Speaking of things missing, there were no Mercenaries, but three Myrmidons. However, there was still a recruitable Hero, so maybe Myrmidons promoted to Heroes?
Similarly, there were no Bandits and instead a third Fighter who joined in Chapter 10, possibly Geese or Gonzales.
Besides this, there were three Nomads (instead of two and one Nomad Trooper) recruited as early as Chapter 9.
Then we have two mysterious Sages who joined in Chapters 19 and 23. In the final release, no Sage joins your party except in the Trial Maps.
Judging by the joining time, the Chapter 19 Sage was most likely Niime (a Druid in the final version), but who was the Chapter 23 Sage and why did they join so late?
Since the draft version of Chapter 23 was where you fought the King of Bern, the final Sage must have been a Gotoh-like character like Athos. Of the known characters, only Yodel (a Bishop in the final version) seems to fit the bill.
Lastly and perhaps most significantly, there was a Wyvern Lord who joined in Chapter 21. Like above, no Wyvern Lord joins your party during the campaign.
However there is an enemy Wyvern Lord, Gale, who would’ve been a prime candidate to join Roy’s army. Not to mention he’s also encountered in Chapter 21.
Below the chart is a very cryptic footnote that, to the best of our knowledge, reads:
If the girl “Aigir” is left in Chapter 8, [she] appears as the Chapter 12 Paladin.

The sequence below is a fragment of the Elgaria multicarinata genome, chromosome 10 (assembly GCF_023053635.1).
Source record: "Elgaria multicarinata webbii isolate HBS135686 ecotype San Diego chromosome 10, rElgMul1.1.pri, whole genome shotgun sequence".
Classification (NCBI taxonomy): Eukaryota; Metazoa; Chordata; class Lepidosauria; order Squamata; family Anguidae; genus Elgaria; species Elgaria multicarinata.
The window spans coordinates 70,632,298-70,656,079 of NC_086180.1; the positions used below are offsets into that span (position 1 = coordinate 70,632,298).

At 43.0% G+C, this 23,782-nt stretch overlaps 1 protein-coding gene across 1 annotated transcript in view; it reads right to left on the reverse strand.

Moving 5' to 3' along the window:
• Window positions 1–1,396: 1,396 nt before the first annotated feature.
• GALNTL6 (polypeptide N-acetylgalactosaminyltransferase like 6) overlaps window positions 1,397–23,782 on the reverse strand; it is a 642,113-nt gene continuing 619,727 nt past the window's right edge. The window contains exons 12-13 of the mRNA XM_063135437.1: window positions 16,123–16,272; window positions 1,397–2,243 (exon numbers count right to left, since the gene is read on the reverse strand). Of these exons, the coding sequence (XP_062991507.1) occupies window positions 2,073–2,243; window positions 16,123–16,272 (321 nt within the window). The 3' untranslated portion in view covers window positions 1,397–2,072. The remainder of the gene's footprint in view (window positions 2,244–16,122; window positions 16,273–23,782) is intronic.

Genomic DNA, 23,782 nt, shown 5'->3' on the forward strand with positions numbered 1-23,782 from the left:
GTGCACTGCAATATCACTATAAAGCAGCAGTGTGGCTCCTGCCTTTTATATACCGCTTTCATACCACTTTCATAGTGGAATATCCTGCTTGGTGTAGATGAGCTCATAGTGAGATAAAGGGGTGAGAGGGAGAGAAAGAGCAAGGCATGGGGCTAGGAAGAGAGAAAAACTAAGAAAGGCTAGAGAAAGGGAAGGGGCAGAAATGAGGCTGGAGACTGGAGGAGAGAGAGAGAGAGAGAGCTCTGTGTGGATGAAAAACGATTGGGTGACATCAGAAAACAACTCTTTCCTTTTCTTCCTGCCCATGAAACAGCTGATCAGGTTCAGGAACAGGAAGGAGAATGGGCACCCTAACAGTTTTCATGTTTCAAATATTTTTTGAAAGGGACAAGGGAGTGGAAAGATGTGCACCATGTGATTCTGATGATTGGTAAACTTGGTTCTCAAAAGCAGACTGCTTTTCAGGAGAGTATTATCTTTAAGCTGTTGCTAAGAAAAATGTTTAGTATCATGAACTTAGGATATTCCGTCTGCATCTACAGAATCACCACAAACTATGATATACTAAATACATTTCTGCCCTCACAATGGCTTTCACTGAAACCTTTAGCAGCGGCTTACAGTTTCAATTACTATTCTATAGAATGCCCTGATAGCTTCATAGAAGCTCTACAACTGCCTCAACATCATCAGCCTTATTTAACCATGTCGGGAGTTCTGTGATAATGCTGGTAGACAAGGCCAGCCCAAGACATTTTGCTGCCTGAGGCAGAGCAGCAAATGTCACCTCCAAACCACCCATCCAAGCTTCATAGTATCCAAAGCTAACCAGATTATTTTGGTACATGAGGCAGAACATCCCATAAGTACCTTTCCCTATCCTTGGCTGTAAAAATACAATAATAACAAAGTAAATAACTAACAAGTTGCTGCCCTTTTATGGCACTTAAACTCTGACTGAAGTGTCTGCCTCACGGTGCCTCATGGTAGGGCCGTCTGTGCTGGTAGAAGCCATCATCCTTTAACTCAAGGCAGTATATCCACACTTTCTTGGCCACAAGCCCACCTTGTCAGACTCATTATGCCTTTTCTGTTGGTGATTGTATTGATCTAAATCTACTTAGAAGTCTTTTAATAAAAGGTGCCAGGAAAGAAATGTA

Unfortunately, with the limited context, it’s very difficult to figure out what the footnote means, let alone suggest.
Looking at Chapter 12 in the chart, no Paladin is listed, so the footnote is probably not referring to a playable Paladin–is it referring to a boss then? Or a NPC?
Moving backwards to Chapter 8, that’s the chapter where Roy retakes Ostia in the final game and possibly in the draft as well.
This is just my wild guess, but could Aigir be the predecessor of Lilina and a NPC Paladin? Perhaps it’s a throwback to Nyna the Paladin? Actually, there’s a recruitable Paladin in Chapter 13, which could be Aigir joining the party if she survives Chapter 12.
Map of Elibe
At long last, we come to the world map for Elibe (Ereb in the Japanese version). By this stage of development, the map strongly resembles the one we know and love.
Note: Kirokan’s version of this analysis can be found at Kantopia.
The only difference is the existence of the island of “Cos” south of Lycia, before Blazing Sword introduced it as “Valor”.
Of note, like the first boxart sketch, a lot of character names are labelled on specific locations of the map. Because no explanation is given, it’s hard to say whether the locations are where the character are recruited from or where they hail from.
However the three Pegasus Knight sisters all located from East Ilia is just one of many signs that the locations indicate the characters’ homeland. Under this assumption, there isn’t much that looks out of the ordinary.
Although for some reason Bartre’s name seems to appear in both the Western Isles and Sacae. It’s not known if Bartre possessed dual-nationality or if one of those names is simply one that looks very similar to “Bartre”.
There are also a few unknown characters, such as “Jan” and “Bor” from Central Ilia, a vaguely scribbled name in Fibernia and another blurry scribble in Roy’s entourage.
Otherwise, it’s interesting to note that Douglas originally came from Bern, Oujay and Lalum from North Nabata, Chad from the Western Isles and Garret from Cos.
In addition, Lilina was apparently known as Lilia (later reused for Reyson and Leanne’s deceased sister) and Elphin and Mildain were separate characters.
To finish off this surprisingly long article, enjoy some artworks of Roy’s Sword of Seals and three dragon designs.